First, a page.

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Pim

What to play for a new born child?

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Guys, yesterday my wife gave birth to our second son: Sef. We are very proud of this little wonder so just had to share the news. But now I am wondering: what should I play first for him? Should I give him an easy start with Bill Evans or some Chet Baker vocal album or should I play Coltrane’s ‘Live in Japan’ straight away?

Your advise please. :D

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Incredible! Congratulations! 

My advice is to play whatever the first child wants to hear.

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Congratulations to you all!  so that's why you were going to be busy...

Mal Waldron, surely or has he absorbed enough of that already in the womb?

Edited by mjazzg

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Congratulations. 

Do report on what his responses are in the coming months/years.

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Thad Jones/Mel Lewis, "A Child Is Born"

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2 hours ago, Rabshakeh said:

Incredible! Congratulations! 

My advice is to play whatever the first child wants to hear.

I’m not sure Black Eyed Peas ‘Boom Boom Pow’ is the first track I want to him to hear :P

1 hour ago, mjazzg said:

Congratulations to you all!  so that's why you were going to be busy...

Mal Waldron, surely or has he absorbed enough of that already in the womb?

Not enough unfortunately the wife has bad musical taste and dislikes all jazz music. So he needs to catch up. Mal might be a great option. Starting with some solo work, Meditations maybe, slowly building up to One-Upmanship :)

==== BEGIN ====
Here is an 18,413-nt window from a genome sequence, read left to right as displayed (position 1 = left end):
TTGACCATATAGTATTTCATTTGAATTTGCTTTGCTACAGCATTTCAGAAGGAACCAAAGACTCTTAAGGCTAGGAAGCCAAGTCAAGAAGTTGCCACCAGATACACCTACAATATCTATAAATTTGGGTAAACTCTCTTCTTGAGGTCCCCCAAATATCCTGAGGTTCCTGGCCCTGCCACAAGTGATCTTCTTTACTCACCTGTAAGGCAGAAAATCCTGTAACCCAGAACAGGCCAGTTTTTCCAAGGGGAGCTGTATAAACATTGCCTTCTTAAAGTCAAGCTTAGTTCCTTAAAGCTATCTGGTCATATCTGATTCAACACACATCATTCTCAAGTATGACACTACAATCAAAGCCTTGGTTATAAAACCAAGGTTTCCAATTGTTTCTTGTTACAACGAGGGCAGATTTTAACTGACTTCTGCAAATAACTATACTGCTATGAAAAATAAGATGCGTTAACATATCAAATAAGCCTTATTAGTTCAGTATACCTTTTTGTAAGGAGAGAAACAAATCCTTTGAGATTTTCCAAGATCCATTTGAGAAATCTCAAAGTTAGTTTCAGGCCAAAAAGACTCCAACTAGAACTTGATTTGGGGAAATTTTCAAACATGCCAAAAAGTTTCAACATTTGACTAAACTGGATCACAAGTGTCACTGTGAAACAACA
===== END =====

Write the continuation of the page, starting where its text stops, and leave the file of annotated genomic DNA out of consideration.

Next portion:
1 hour ago, Dan Gould said:

Congratulations. 

Do report on what his responses are in the coming months/years.

Haha I will! Thanks.

 

42 minutes ago, BillF said:

Thad Jones/Mel Lewis, "A Child Is Born"

That’s a great idea. I’ll start with Chico Freeman’s version, that’s the first that enters my mind 

Just now, aparxa said:

Congratulations!!

600x337_ellington-such-sweet-thunder.jpg

You just made me aware of the fact I have to listen to his music more often!

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Congrats, Pim !!!  :tup

When my wife & I brought our first son home from the hospital, the first music he heard coming from my stereo was Coltrane

My second son got Ellington.

I chose relatively sedate tunes in both cases.  Didn't want to throw them in the deep end of the pool.  ;) 

 

Edited by HutchFan

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Congratulations Pim. I remember when my 2nd daughter was born. Two children does not just double the work for one - it triples it. :)

In my experience, it didn't matter much. They still listened to what they wanted to when they got older. I'm just happy they know a few Jazz tunes when I play them.